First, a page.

Temporary disability and family leave insurance. Under the amended temporary disability and family leave insurance laws, a serious health condition includes an illness caused by an epidemic of a communicable disease. This extends to known or suspected exposure to, or efforts to prevent spread of the disease, and applies to any provider or government authority recommendation, direction, or order that the individual be isolated or quarantined. Temporary disability insurance may also be available for employees who are at greater risk of contracting COVID-19 or have contracted the virus and are unable to return to work after exhausting accrued paid leave. Family leave insurance may also be available for employees who have exhausted paid leave and need to care for a family member diagnosed with or showing symptoms of COVID-19.
More information can found in the COVID-19 FAQs for employees from New Jersey’s Department of Labor and Workforce Development.
Effective immediately, New York emergency legislation (2020 Ch. 25) provides temporary paid sick leave for employees subject to a mandatory or precautionary quarantine or isolation order due to COVID-19. The law also expands the state’s existing PFL and disability benefit programs to certain employees. New York City’s and Westchester County’s paid sick time mandates are not preempted by the temporary state law entitlements. In addition, PFL (Section 355.9 of Title 12 NYCRR) has been amended on an emergency basis to clarify that employees may take family leave to care for a family member diagnosed with COVID-19. Coordination of New York’s leave benefits with the new federal leave entitlement under the Families First Coronavirus Response Act is complicated.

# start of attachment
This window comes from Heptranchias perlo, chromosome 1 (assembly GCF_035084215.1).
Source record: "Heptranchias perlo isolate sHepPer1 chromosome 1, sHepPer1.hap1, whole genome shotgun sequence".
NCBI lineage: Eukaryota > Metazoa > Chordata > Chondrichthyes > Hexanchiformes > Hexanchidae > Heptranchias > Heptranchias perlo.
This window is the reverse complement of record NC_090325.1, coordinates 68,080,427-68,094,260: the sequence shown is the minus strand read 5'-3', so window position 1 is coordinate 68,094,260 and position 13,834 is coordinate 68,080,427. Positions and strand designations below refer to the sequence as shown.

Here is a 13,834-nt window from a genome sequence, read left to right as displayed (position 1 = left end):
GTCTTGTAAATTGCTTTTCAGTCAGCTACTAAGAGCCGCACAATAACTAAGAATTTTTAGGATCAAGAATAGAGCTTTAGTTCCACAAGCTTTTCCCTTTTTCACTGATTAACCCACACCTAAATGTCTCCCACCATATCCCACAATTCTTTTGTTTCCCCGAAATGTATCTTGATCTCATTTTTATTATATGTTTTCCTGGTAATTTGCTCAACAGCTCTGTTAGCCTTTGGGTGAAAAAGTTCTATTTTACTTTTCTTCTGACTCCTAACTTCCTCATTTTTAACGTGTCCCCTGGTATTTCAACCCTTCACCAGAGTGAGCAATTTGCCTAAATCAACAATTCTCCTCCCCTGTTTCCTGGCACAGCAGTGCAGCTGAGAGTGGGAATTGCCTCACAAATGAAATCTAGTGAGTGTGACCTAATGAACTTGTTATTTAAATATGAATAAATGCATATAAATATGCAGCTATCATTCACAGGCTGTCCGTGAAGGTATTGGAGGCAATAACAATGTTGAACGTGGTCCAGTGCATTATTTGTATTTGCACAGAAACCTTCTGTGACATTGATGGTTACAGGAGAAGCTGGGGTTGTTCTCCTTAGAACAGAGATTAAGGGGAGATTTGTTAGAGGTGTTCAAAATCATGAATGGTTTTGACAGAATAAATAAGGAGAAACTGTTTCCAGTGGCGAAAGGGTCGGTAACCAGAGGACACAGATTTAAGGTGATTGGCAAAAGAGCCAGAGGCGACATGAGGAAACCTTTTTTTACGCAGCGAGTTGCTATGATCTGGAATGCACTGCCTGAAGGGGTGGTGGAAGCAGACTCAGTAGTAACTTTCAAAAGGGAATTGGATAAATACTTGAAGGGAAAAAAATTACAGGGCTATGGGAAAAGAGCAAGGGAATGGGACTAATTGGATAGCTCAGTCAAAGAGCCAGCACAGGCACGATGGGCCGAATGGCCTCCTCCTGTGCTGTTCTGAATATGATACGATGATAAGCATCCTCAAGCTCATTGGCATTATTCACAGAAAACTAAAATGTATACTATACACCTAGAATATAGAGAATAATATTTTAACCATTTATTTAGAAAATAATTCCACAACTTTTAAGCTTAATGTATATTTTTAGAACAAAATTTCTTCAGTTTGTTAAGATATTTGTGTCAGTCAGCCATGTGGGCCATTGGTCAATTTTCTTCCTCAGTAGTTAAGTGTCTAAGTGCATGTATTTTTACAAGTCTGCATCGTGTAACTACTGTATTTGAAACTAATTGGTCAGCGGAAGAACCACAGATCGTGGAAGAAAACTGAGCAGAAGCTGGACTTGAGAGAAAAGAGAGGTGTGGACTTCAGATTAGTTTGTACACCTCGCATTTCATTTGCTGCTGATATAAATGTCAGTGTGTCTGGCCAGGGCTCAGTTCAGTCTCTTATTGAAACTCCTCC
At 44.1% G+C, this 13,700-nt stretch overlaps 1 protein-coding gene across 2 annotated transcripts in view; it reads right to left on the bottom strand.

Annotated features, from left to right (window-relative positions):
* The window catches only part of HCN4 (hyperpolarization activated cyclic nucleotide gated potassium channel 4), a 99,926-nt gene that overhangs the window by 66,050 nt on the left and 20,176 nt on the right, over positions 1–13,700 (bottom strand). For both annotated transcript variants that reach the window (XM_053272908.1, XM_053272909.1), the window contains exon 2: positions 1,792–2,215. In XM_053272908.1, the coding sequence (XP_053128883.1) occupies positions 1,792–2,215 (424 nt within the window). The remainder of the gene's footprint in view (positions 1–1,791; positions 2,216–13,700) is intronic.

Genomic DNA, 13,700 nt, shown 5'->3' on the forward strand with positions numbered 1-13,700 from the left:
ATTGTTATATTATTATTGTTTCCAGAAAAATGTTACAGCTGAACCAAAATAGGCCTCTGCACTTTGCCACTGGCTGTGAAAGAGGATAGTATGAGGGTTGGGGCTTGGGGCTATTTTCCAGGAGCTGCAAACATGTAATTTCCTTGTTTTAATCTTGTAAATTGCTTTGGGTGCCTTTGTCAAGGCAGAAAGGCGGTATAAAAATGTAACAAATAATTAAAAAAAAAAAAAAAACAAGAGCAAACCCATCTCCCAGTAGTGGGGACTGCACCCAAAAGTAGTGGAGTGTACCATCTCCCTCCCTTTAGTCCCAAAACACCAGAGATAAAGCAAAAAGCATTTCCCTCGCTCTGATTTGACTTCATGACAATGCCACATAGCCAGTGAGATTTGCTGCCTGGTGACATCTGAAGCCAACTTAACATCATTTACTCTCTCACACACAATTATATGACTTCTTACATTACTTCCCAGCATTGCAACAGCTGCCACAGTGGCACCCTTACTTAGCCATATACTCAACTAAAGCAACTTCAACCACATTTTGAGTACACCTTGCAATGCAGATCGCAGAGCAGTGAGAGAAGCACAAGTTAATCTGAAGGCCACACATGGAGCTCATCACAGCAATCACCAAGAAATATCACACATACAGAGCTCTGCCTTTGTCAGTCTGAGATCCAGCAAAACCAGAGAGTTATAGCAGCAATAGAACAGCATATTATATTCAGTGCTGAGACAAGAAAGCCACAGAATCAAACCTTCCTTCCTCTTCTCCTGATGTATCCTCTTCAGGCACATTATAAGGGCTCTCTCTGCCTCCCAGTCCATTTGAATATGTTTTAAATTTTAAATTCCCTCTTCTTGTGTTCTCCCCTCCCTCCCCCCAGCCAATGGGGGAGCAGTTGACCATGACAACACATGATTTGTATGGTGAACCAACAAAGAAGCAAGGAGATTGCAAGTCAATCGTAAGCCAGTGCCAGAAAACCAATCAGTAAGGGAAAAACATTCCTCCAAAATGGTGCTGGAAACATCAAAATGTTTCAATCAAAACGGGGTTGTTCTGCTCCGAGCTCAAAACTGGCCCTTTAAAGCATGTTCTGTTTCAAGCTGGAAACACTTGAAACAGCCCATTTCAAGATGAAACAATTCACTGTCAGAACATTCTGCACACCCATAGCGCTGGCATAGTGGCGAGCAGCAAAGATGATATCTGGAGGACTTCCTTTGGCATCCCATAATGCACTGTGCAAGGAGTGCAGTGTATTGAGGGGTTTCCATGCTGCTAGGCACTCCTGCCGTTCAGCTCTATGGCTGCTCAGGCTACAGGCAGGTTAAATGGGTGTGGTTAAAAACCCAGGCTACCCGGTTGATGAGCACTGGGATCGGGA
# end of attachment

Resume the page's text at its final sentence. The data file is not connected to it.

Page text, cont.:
The emergency law is unrelated to other paid leave legislation (AB 9506-A, Part J) pending in the New York legislature. That measure would require employers to provide up to 56 hours of paid sick leave per year, but prospects for passage are unclear.
Emergency sick leave. The emergency paid sick leave is in addition to any employer-provided paid sick leave already available to employees. The state Department of Labor has authority to issue related guidance. Leave requirements vary by employer size as of Jan. 1, 2020, as follows:
The legislation doesn’t specify how to count the employee population or whether to include only New York workers. Unless otherwise advised, it’s reasonable to conclude that employers should count their entire workforce — including employees outside of New York — to determine how to comply. During the period of quarantine/isolation, employees of employers with fewer than 100 employees are eligible for PFL and disability benefits after exhausting any paid sick days provided under this emergency legislation.
Expanded PFL and disability benefits. For employers with fewer than 100 employees, the expanded PFL entitlement provides benefits to employees unable to work because they are subject to — or have to care for a minor child who is subject to — a mandatory or precautionary quarantine/isolation order. Disability benefits also are available without a waiting period for employees unable to work because of a quarantine or isolation order. Benefits from both programs are available on the first day of unpaid leave and can be received concurrently. A maximum $840.70 PFL benefit is available per week. The weekly benefit available under the emergency disability benefit expansion is the difference between the maximum weekly PFL benefit and the employee’s total average weekly wage, up to a $2,043.92 maximum per week. The expanded benefits under the PFL and disability programs are temporary.